ASA Adjudication on Caversham Finance Ltd
Caversham Finance Ltd t/a
5 Hercules Way
29 August 2012
Number of complaints:
A TV ad, for a company offering home furnishings on a credit basis, showed individuals in their home, having taken receipt of items such as a washing machine, a 3D TV and a sofa. The voice-over said, "At BrightHouse, we're making things a little bit easier by giving you the things you need right now and letting you pay for them a little bit at a time, either weekly, fortnightly or monthly. We offer quick and simple credit and a price match promise on everything, so you can be sure of a great deal. Enjoy it now and pay a little bit at a time." On-screen text stated "29.9% APR representative. Purchase restrictions outside store catchment areas. Subject to status. Terms and Conditions apply. Excludes internet prices, price to be verified with competitor".
The complainant challenged whether the ad was irresponsible, because it promoted some luxury and vanity products as essentials and encouraged people to take credit at a high rate of APR to purchase them.
Caversham Finance Ltd t/a BrightHouse (BrightHouse) said they were a responsible lender and were aware of their obligations under the advertising Code, as well as the requirements contained in the Consumer Credit (Advertisements) Regulations 2010 and in the relevant OFT guidance for creditors. They felt their ads complied with those requirements. They said the ad made clear in the on-screen text that BrightHouse's process made credit available subject to status. They said the legal wording was required to appear on screen for 5.4 seconds and appeared on screen for six seconds in the ad. They therefore considered that that provided sufficient time for the viewer to understand that credit was not available to all applicants. They said the APR of 29.9% was comparable to rates offered by other retailers and lenders. They felt the products featured during the ad (a television, sofa and washing machine) were regular items which were widely available both in High Street stores and online.
Clearcast said they supported BrightHouse's comments. They said BrightHouse and similar companies had been advertising their services on TV for a number of years and provided consumers with an affordable way of buying items over time; for example, when they might not have the finances for an item immediately available, but might need it. They said the APR was 29.9%, which was similar to other retailers' APRs for buying over time and also with current competitive interest rates for bank loans. They said the interest rate was prominently stated in a super, for which Clearcast received confirmation of compliance under the Consumer Credit Act. They agreed with the advertisers that the 'subject to status' super made it clear that not all applicants would be able to get the credit offer.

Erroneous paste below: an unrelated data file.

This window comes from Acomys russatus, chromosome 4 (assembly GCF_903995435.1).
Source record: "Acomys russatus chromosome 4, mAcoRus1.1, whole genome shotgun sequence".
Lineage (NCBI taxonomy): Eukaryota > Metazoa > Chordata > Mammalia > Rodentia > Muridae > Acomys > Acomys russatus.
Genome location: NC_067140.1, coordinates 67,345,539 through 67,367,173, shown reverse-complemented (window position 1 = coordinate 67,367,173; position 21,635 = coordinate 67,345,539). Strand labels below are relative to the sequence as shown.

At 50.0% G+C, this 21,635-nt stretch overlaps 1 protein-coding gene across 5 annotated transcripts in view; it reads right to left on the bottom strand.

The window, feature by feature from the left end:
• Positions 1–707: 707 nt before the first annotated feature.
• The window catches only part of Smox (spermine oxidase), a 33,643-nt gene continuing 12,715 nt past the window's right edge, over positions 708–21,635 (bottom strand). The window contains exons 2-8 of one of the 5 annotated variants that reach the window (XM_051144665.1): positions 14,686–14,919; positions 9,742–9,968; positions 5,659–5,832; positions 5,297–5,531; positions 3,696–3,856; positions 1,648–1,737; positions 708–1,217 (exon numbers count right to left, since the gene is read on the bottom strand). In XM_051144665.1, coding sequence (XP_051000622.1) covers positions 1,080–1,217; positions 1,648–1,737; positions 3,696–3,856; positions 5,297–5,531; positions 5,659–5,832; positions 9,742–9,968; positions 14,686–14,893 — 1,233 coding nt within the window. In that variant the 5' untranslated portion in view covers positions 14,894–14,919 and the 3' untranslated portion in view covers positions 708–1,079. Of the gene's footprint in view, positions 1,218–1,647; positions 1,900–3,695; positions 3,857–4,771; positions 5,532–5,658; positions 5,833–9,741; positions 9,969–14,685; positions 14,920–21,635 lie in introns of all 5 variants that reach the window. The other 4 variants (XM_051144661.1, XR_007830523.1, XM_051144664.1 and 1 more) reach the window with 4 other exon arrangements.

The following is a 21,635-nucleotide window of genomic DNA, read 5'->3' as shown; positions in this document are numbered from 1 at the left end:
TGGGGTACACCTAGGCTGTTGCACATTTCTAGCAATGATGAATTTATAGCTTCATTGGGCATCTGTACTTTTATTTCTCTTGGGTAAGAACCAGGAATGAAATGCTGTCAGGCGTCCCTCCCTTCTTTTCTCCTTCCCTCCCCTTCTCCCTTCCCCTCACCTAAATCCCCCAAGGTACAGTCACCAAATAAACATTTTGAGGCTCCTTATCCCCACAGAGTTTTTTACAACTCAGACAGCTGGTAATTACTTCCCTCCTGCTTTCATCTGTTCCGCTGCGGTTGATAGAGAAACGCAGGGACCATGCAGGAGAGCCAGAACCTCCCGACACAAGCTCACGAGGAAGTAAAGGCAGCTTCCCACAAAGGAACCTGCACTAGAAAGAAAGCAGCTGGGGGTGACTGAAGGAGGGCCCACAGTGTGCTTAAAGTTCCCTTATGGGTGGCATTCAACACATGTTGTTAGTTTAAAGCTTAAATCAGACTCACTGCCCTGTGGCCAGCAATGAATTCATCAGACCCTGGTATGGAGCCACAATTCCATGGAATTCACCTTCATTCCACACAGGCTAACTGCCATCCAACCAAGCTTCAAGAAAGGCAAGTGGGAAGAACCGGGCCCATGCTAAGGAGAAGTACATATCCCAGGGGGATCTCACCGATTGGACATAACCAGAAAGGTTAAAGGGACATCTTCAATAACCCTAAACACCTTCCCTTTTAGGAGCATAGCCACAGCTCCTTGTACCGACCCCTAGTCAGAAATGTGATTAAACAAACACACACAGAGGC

They said washing machines and sofas were not luxury items and were in nearly all homes in Britain. They acknowledged that a 3D TV was more of a luxury item but felt that BrightHouse was providing an affordable way of paying for that item using a credit offer, which was similar to many store credit offers. They did not think the ad was showing an irresponsible way of buying an item, but was merely showing a way of buying an item over time with an APR which was similar to that offered by many other retailers.
The ASA understood that BrightHouse offered the sale of goods through a credit arrangement, where customers could subsequently make repayments over a period of time, and noted that consumers were required to undertake a credit check to determine a level of affordability before making their first purchase. We considered that the ad clearly stated the representative APR and that consumers could decide on the basis of that information whether they wished to apply for credit through BrightHouse.
Although we accepted that some items featured in the ad might not be strictly essential, we considered that the main message that viewers were likely to take from the ad was that it was possible to purchase higher cost items on a finance package, but did not consider that the ad encouraged people to take on an unaffordable amount of credit to purchase the featured items or other luxury or unessential items. We therefore concluded that the ad was not irresponsible.
We investigated the ad under BCAP Code rule 1.2 (Responsible advertising), but did not find it in breach.
No further action necessary.